5 considerations for improving officer safety during large-scale protests

A high-profile deadly-force incident can provoke public reaction — and overreaction — in the streets. How can we ensure that we’ve done all we can to keep officers in those situations as safe as possible?

The March 11 incident in which two officers were shot in Ferguson during a protest is a touchstone for all law enforcement. There will be another OIS — or another controversial event — somewhere in America that spurs large-scale public protest, and police crowd control teams will be deployed. In light of what happened to those two cops — both of whom are thankfully now recovering from their injuries — it’s fair to say something needs to be done to better protect officers in these volatile crowd control situations. 

While in no way critiquing law enforcers in Ferguson, when the news of the midnight ambush in Missouri hit, I spoke with several of my Police1 colleagues to brainstorm some specific practices, protocols, and procedures to increase officer safety during large-scale protests.

The below considerations are by no means an exhaustive list or a cookie-cutter solution for use everywhere at all times. This is the beginning of what we hope to be a thoughtful conversation among our members to improve the safety of officers who may face such a scenario in the future. 

Police shine a light on a helmet as they investigate the scene where two police officers were shot outside the Ferguson Police Department Thursday, March 12, 2015, in Ferguson.
Police shine a light on a helmet as they investigate the scene where two police officers were shot outside the Ferguson Police Department Thursday, March 12, 2015, in Ferguson. (AP Image)

Five Key Considerations
1. When a large-scale event is planned in advance and time permits it, teams of officers should proactively inspect surrounding high-ground (tops of buildings in urban areas, nearby hillsides and tree-lines in more rural areas) for dangers such as:

A. Bottles, rocks, bricks, and other objects protesters could use as projectiles. Buildings frequently have such debris 
B. Probable sniper hides and other areas from which concealed, stand-off armed assault is possible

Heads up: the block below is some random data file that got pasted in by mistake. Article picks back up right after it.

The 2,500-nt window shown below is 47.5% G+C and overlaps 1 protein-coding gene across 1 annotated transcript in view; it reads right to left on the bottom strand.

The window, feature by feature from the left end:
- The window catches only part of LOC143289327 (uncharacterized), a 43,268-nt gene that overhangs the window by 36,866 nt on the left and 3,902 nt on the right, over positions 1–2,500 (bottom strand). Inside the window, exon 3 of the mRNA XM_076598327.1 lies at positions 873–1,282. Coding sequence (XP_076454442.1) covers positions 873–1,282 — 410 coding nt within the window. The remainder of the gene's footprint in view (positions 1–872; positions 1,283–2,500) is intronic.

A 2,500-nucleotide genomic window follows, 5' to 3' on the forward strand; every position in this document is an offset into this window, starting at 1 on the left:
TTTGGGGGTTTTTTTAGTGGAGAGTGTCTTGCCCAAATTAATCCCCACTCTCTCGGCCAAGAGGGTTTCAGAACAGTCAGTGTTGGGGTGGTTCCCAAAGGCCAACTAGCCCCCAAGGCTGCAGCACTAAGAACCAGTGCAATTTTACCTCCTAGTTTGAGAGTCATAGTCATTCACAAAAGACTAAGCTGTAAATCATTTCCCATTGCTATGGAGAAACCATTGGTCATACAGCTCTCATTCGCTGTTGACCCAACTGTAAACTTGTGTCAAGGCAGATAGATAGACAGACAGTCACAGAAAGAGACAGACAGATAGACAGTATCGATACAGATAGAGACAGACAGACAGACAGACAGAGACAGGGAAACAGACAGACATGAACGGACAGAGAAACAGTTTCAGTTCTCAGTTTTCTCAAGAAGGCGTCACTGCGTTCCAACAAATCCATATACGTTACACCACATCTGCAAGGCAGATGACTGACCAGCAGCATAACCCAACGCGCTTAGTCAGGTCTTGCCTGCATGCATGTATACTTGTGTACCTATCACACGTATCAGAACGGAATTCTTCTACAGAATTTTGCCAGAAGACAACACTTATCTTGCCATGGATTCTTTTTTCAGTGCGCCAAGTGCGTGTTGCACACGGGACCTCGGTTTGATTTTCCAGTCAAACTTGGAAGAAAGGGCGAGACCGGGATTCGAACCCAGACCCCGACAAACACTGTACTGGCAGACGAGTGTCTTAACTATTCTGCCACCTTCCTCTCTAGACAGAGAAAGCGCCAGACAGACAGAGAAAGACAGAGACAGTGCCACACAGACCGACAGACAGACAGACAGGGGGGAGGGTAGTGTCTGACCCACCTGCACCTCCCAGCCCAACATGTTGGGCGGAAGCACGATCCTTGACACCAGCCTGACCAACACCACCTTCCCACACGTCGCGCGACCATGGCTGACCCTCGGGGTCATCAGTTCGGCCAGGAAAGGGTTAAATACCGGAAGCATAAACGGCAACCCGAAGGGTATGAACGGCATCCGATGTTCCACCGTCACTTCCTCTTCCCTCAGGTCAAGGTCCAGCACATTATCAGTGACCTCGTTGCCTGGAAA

2. Whether the large-scale event is planned or spontaneous, agencies should establish proper ICS/Unified Command as soon as possible and sort out jurisdiction/communication issues — close coordination between FD/EMS/Emergency Management/National Guard/NGOs.

3. Avoid putting large groups of officers clustered together — which quickly becomes a target-rich environment — and instead disperse them in pairs or small teams as much as possible, except when large-scale crowd control tactics become necessary. This is not always practical, but it should be given due consideration. 

4. Within ICS, establish a safety officer who reports directly to Unified Command and is responsible for force protection — strictly for the safety of responders, not concerned about the crowd. The safety officer would coordinate the activities of:

A. Roving patrol teams (two officers or more) working out 200 yards+ around the focus point of the incident using a combination of foot and vehicle patrol. These rovers must work in teams so one person does not get isolated.
B. Overwatch teams (sniper/observer) placed in high-ground positions, staying as covert as possible. The primary mission is real-time observation/intel with high-quality optics. 
C. Undercover narcotics officers should saturate the crowd with the use of mutual aid to increase their numbers. They can work in concert with the sniper/observer teams identifying trouble. 
D. Arrest squads/emergency response teams (comprised of four to six or more SWAT operators, if possible) staged to respond to specific threats which may be identified. These officers should be equipped with 2-3 patrol cars, OC, less-lethal projectiles, TASERs and speed cuffs. They can quickly swoop into a crowd, make an arrest based on intel from UCs and overwatch teams, and then make a hasty exit. It would be important to have backup arrest squads ready to support the deployed arrest squad.
E. Finally, the safety officer must remain cognizant of the potential for “alert fatigue” for the individual officer. Long operations — especially at fixed posts — can be a combination of high alertness and boredom. Managing attention and rest cycles periodically can provide better safety and efficiencies.

5. If time and resources allow, an intelligence chief should be appointed within ICS. This individual reports directly to Unified Command. The intelligence chief would take command of the abovementioned overwatch teams and also deploy undercover teams to report real-time intel from within the crowd.

Just Beginning the Discussion
It does not take a clairvoyant to predict that a high-profile deadly-force incident will happen someplace in America in the future. In the current environment, that event is likely to provoke a public reaction — and possible overreactions — in the streets. How can we ensure that we’ve done all we can to keep officers in those situations as safe as possible? 

While we will never prevent all ambush attacks on our officers, the LE community must be proactive against these threats — and continuing to do what we’ve always done “just because that’s the way things are done” is no longer acceptable. Amid the potential of increasingly violent large protests and riot situations nationwide, we must ask ourselves these serious questions:

What is the appropriate “show of force” in terms of numbers of officers, equipment used, and the like?
What do Plan B, Plan C, and Plan D look like, and how quickly can we make the necessary transition?
What have we done to defuse existing tensions, and what can we do today and tomorrow to that end?

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